Facts and Figures: The Move

If you’ve been reading this blog a while, you know I have no money. I do, in fact, land very close to the poverty line every year–a little over or a little under–and have for a while.

So how did I manage to upgrade to a Prius, albeit five years old, and buy a place?

The answer is simple: I had no debt, a little in savings, and I inherited $17K when my mother died. The important thing to note is that I had no debt. None. Both credit cards are paid off promptly each month. If I can’t buy something and do that, I don’t get it.

First, the car: I was driving a 2009 Yaris. I bought it used a few years before I left WI. Toyota makes THE most dependable cars, or at least I’ve always had really good luck with them. I decided on the Prius for several reasons: it was from Toyota, it had a proven track record, and the hybrid engine impressed me as a great way to save money on gas (price at the pump may be low now, but it won’t stay that way). No way could I afford a new model, but used was fine. 

Prius has good trade-in value; there were several available in my area, and they weren’t as cheap as I’d hoped. I finally chose a 2013 Third Generation vehicle with low mileage (34K) and talked the salesman down as low as I could. I didn’t get an exceptional bargain, but I think I did well. Cars with mileage that low often go for much more than what I paid, which was $14,400. Plus they changed out the 12-V battery in the back (the Prius has two batteries). That ain’t cheap when you consider it came from the Toyota dealer down the road.

I considered buying a small house. R and I even looked at a couple, but there was always a problem, either with financing (mortgage companies mostly don’t offer loans for $40K and under, and even though I was making a 20% down payment, they asked for more) or the houses were in horrible shape. The last thing I want to do at my age and financial level was take on a fixer-upper. So I bought the car.

Then my landlord said he was raising my rent, and that shitty front door was not being replaced, and I got pissed.

I vowed to move, and after realizing the usual rentals were too expensive everywhere in my area unless I wanted a roommate, and I sure as hell did not, I’d have to look elsewhere, which is how I ended up discovering the used mobile home market.

A two bedroom, two-bathroom rental is currently going for $8-900+ a month in my area. But those same features in a trailer could be had for $330+ a month.

Here on the Gulf Coast, lot rents are outrageous and impossible, higher than the rent I pay now and going up to $900 and more. Lot rents in mobile home parks generally cover trash, lawnmowing, (sometimes) water, and maintenance for the amenities, e.g. pool, community center, etc. The more hoity-toity the place is, the higher the lot rent.

I couldn’t afford those places, so I started looking elsewhere, specifically central Florida, referred to as the heartland. I’d been wanting to move further inland, because hurricanes generally strike one coast or the other, and with climate change accelerating, I wanted to be farther away from the Everglades (salt water moving north and mixing with fresh) and the ocean.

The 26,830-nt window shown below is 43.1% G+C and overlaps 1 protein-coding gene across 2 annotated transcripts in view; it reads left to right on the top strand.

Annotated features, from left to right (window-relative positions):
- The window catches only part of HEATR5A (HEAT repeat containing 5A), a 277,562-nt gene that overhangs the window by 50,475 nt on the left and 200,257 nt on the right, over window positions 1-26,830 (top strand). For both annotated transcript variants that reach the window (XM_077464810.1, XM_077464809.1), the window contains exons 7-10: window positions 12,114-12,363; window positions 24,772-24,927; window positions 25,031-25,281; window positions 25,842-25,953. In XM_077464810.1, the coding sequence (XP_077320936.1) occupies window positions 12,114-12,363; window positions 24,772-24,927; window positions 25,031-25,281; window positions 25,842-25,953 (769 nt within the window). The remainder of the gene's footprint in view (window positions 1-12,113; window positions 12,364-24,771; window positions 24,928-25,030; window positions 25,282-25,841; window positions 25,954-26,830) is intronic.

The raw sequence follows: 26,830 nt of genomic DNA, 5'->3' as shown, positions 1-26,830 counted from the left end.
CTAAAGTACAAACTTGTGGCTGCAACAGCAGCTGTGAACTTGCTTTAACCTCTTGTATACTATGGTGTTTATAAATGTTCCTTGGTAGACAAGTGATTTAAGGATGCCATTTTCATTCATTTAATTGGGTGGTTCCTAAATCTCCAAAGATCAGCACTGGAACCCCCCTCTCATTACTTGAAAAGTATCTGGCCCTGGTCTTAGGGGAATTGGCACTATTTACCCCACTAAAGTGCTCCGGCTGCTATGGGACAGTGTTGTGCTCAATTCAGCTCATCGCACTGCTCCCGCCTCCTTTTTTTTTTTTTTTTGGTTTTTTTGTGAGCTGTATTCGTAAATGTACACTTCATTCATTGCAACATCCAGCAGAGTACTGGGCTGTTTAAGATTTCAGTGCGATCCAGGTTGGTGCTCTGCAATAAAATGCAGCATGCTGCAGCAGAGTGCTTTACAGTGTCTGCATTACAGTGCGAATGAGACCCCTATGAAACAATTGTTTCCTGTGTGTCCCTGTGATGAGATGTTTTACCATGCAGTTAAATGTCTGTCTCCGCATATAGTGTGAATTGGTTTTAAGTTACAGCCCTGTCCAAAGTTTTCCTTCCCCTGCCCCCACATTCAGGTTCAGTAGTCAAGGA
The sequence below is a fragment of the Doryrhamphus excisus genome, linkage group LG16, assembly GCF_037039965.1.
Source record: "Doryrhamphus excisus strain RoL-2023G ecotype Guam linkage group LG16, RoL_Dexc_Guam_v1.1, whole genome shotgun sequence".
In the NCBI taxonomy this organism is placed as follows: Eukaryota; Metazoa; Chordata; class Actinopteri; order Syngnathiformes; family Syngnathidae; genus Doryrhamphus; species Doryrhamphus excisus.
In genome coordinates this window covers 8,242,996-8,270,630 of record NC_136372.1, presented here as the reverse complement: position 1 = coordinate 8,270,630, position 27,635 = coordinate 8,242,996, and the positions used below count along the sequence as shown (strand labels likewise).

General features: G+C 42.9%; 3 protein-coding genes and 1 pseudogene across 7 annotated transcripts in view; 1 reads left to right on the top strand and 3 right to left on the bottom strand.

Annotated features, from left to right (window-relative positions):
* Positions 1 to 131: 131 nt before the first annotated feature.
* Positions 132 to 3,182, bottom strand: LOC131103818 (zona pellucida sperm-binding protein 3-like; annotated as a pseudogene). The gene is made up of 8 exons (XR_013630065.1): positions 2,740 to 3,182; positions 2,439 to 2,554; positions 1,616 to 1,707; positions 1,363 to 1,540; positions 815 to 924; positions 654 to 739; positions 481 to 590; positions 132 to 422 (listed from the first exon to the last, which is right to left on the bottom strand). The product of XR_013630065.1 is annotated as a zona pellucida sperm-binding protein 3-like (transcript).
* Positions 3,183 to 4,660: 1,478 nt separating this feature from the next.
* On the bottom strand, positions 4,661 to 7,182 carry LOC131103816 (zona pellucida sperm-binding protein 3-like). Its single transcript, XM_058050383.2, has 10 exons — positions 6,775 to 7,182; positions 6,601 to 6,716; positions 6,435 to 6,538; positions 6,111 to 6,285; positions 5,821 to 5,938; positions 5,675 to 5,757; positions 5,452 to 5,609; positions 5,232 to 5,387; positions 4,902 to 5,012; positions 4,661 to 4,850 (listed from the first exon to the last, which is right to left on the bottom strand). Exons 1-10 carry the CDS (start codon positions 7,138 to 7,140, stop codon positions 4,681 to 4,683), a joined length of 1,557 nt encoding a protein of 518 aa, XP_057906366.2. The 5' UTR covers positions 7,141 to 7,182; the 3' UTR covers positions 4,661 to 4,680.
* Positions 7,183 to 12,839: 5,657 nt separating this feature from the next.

I searched online incessantly for trailers in my price range, which was pretty damn low, given I’d just spent most of my money on a car. But they could be had! And that excited me.

The first place I saw in Lake Placid was terrible. The ceiling was water-strained and caving in, the floor rolled like it was an ocean wave, the inside stank from years of cigarette smoke, and the door was so warped, you couldn’t close it. It was for sale for $6K. I snorted and said, “No way. It needs to be completely gutted. Better yet, junk it.” I found out later it costs the park $6K to have it removed, hence the price.

When I turned that one down, they offered it to me for $2K and two months free lot rent.

Nope! Still not interested.

But then another unit became available on the other side of the park for $10,900, and I went back again to take a look. That was more than I had to spend, but I figured what the hell.

It had two bedrooms, two bathrooms (I was holding out for that because in future, if I need a roommate, this will make it possible), a screen room, and a large Florida room. But it was ugly inside. All the closets were in bad shape for some reason–missing wall panels, even had holes in the floor. No ceiling fans. The A/C was a rusty piece of shit. The carport cement was cracked and crumbling in several places. I didn’t like it at all.

The realtor said there was another unit available down the street for $8,900. Same setup, but minus the Florida room. I took a look and knew this was the place for me. New flooring, an A/C still under warranty, ceiling fans in every room… it was what I wanted.

And then the carport business started up. I told you about that already, so I won’t go into it again. Here’s the update, as of this morning: the owner is getting supplies and the build will happen! It looks like I’m going to be moving in on time. 🙂

After I decided I wanted the place, I offered $6K. It was pretty much all I had, considering I had to pay for the move, and then there’s state sales tax and a couple other expenses involved in buying it.

The realtor came back and said, “He wants at least seven.”

“And if I had it, I would give it to him,” I said. “But six is it. He can accept it or wait for another offer.”

He accepted it. I knew he would, because I convinced the park manager to dish, and she told me on the sly he owned three properties there, which meant he was paying three lot rents every single month and starting to get desperate. He needed to dump two of them fast, and apparently there are so many used trailers available in Florida, he was having a problem finding buyers.

Then I came along. 🙂 After dicking me around about the carport (which I also knew about in advance, thanks to my source, and making it a stipulation in the contract it be replaced before we closed), it looks like we’re finally past this.